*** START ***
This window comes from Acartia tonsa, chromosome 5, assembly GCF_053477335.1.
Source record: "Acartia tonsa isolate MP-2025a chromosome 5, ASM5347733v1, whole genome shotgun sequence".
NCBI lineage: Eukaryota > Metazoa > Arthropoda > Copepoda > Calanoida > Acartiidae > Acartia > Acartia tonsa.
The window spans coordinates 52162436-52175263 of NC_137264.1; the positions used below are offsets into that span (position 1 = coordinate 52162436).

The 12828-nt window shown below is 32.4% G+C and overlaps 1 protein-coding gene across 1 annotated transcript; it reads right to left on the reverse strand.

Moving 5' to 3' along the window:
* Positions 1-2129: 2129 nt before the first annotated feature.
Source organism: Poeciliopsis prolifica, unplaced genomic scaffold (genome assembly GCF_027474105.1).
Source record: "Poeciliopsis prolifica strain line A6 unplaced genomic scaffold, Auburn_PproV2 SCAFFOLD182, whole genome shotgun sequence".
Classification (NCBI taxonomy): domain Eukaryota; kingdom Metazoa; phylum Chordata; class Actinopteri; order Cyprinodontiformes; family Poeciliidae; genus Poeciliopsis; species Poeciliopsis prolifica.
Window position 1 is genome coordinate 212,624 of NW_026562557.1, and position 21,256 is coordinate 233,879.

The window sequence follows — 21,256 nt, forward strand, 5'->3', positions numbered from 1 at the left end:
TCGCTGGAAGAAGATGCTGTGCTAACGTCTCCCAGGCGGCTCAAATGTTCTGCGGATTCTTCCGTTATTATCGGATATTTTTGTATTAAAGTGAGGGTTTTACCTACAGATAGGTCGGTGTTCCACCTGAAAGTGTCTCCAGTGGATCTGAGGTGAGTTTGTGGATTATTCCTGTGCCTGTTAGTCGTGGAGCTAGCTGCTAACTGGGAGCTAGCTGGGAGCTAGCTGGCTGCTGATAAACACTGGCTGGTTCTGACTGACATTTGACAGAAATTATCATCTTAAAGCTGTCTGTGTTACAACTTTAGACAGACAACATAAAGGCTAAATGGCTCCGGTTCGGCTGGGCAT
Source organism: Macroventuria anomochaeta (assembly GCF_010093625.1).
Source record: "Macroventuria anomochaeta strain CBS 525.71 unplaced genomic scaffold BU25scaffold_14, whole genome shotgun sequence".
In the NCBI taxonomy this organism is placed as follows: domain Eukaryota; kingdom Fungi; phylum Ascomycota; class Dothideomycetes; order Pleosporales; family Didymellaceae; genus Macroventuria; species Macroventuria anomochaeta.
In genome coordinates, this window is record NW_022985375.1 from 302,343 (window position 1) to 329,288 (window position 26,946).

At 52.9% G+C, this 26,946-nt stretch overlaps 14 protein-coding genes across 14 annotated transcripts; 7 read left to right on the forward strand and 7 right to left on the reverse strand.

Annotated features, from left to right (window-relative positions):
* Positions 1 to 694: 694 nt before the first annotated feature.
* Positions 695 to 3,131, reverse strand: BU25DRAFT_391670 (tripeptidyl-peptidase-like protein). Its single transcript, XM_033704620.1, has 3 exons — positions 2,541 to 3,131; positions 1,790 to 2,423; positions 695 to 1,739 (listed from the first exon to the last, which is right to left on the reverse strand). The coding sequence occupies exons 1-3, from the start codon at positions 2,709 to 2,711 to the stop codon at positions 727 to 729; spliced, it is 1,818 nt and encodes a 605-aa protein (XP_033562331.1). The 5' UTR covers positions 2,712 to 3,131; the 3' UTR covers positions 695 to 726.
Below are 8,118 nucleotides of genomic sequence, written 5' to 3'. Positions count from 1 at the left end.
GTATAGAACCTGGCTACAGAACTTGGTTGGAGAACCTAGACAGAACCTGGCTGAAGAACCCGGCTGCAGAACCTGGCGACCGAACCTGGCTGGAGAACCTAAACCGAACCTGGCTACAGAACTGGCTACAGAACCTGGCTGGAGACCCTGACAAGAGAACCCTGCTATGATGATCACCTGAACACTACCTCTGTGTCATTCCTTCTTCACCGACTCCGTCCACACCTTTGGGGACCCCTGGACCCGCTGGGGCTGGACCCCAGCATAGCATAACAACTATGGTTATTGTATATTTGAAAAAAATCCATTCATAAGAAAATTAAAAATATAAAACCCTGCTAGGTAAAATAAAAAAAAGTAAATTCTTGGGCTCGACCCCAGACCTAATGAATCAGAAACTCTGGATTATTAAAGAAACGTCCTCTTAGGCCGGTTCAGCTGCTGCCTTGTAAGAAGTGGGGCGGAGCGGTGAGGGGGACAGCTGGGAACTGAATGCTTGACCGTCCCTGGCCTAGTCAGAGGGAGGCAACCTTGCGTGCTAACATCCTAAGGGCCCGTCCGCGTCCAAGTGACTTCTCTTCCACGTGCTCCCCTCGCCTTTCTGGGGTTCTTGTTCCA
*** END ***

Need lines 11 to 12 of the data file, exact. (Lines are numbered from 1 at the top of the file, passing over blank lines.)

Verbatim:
Window position 1 is genome coordinate 212,624 of NW_026562557.1, and position 21,256 is coordinate 233,879.

The window sequence follows — 21,256 nt, forward strand, 5'->3', positions numbered from 1 at the left end: